Josh Orlando

Josh Orlando

Josh Orlando (he/she/they) is a gender nonconforming artist, activist, educator based out of Los Angeles, CA. They have a masters degree in Theater Arts from the University of California Santa Cruz. Josh is where performance art meets gender politics.

Headshot Dos and Don’ts

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Written by Josh Orlando

Actors worry about their headshots for a multitude of reasons. The actor’s image is central to their work as a performer. And since directors use headshots throughout the casting process, there is a lot of pressure to keep them up to date and appropriate. This contributes to stigma and fear that actors experience when it comes to headshot culture. And disproportionately impacted are younger actors, actors with less resources or financial privilege, and actors of marginalized identity.But with increased representation, with more women, people of color, and queer people in artistic positions of power than ever before, this vision is changing.

The politics behind the actors headshot are manifold. The entertainment industry has an extensive history that is rooted in sexist and racist ideology. Casting directors have traditionally focused on satisfying a conventional vision of beauty. This vision has been white, gender normative, and slim bodied. A vision predominantly held by men in a male dominated industry. This means that from the start, actors who do not fit this look are marginalized in the world of casting. But with increased representation and more women, people of color, and queer people in artistic positions of power than ever before, this vision is changing. So you don’t have to panic, and you don’t have to spend hundreds of dollars. Here are my tips and tricks, the actual dish, here’s your headshot dos and don’ts.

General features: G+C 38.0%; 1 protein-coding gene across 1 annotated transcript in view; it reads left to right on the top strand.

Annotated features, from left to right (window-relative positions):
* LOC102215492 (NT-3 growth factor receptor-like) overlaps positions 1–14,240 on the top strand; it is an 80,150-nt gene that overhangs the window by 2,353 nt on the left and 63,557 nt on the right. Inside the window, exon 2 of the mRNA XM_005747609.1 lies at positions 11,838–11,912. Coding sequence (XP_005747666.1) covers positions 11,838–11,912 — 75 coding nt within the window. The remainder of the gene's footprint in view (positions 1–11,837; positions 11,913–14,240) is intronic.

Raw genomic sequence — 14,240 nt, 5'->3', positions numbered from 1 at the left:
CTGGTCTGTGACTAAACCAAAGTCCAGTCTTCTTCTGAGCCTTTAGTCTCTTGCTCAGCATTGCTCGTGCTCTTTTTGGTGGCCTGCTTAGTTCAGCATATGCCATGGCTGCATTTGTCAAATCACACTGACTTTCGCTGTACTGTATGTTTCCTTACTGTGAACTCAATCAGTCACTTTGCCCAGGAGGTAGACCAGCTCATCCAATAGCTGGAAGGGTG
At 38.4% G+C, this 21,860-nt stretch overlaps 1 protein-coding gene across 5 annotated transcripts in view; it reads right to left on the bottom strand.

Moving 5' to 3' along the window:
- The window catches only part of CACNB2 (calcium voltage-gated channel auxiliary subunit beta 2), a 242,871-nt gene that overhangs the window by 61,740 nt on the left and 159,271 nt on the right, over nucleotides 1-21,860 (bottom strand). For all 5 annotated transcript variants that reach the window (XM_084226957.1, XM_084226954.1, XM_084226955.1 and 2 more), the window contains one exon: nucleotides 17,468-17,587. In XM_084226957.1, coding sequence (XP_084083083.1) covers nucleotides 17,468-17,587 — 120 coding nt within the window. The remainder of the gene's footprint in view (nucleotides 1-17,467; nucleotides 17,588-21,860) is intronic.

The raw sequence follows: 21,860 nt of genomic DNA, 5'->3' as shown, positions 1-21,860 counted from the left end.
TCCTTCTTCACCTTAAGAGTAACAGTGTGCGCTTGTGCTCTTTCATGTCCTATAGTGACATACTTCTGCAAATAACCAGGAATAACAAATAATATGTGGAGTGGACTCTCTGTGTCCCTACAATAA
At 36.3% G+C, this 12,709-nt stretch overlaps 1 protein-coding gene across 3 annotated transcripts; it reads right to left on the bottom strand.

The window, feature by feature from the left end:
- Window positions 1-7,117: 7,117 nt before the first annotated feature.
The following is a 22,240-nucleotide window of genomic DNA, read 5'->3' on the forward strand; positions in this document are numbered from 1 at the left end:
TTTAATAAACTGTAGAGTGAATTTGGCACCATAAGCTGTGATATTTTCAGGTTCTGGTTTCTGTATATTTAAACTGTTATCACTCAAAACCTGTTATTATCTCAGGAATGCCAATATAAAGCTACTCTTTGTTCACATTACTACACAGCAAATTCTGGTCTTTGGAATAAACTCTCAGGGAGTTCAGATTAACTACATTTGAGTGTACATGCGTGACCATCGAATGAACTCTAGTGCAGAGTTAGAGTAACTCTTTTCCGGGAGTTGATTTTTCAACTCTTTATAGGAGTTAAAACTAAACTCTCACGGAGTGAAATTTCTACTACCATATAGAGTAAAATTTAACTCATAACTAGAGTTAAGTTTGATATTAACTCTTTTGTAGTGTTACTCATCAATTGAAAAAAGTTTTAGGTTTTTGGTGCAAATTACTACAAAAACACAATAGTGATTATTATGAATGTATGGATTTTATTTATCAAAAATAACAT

Do show up prepared. There will be so many other actors auditioning just like you. The last thing that you want is to be the only one without a headshot. Headshots are a representation of your aesthetic ability to play a role and create meaning. Headshots should showcase the actor. They should make you look established, palatable, and most importantly, cast-able.You don’t have to conform with antiquated notions of beauty. It’s 2019, you belong on stage.

Do start from a place of efficiency. What are your assets? What are your favorite features about yourself? Get to know them so that you can accentuate them. By starting from a place of efficiency rather than an unattainable standard of beauty, you can avoid trying to fit a stereotype that someone else designed. You don’t have to conform with antiquated notions of beauty. It’s 2019, you belong on stage.

Do wear something that makes you feel comfortable and confident. You want to feel good so that you can relax on camera. Dress casual but semi-professional, something that you could wear to brunch, but not to dinner. Do wear solid colors and with softer hues. The outfits that you wear should compliment your unique skin tone as well as your favorite features about yourself. Remember that headshots are about showing off your face, not your body. Avoid patterns or loud colors that will distract the viewer from your face.

Don’t spend hundreds of dollars on your headshots unless you can afford it. So many actors get caught up in spending hundreds of dollars on headshots, resumes, and acting classes that they probably never needed. If you’re on the artist budget, find a friend with a nice-ish camera who is willing to do a shoot with you. This is a collaborative and mutually beneficial exchange in which the photographer gains practical experience while the actor acquires their headshots. You didn’t hear this from me but if you don’t have a camera, use a smartphone! Most iPhones have a twelve mega pixel camera, which makes for a perfectly acceptable headshot in the right lighting and background.

Remember that you are up against an industry that is dominated by white cisgender men. Know that they are lucky to even get a glimpse of your headshot.

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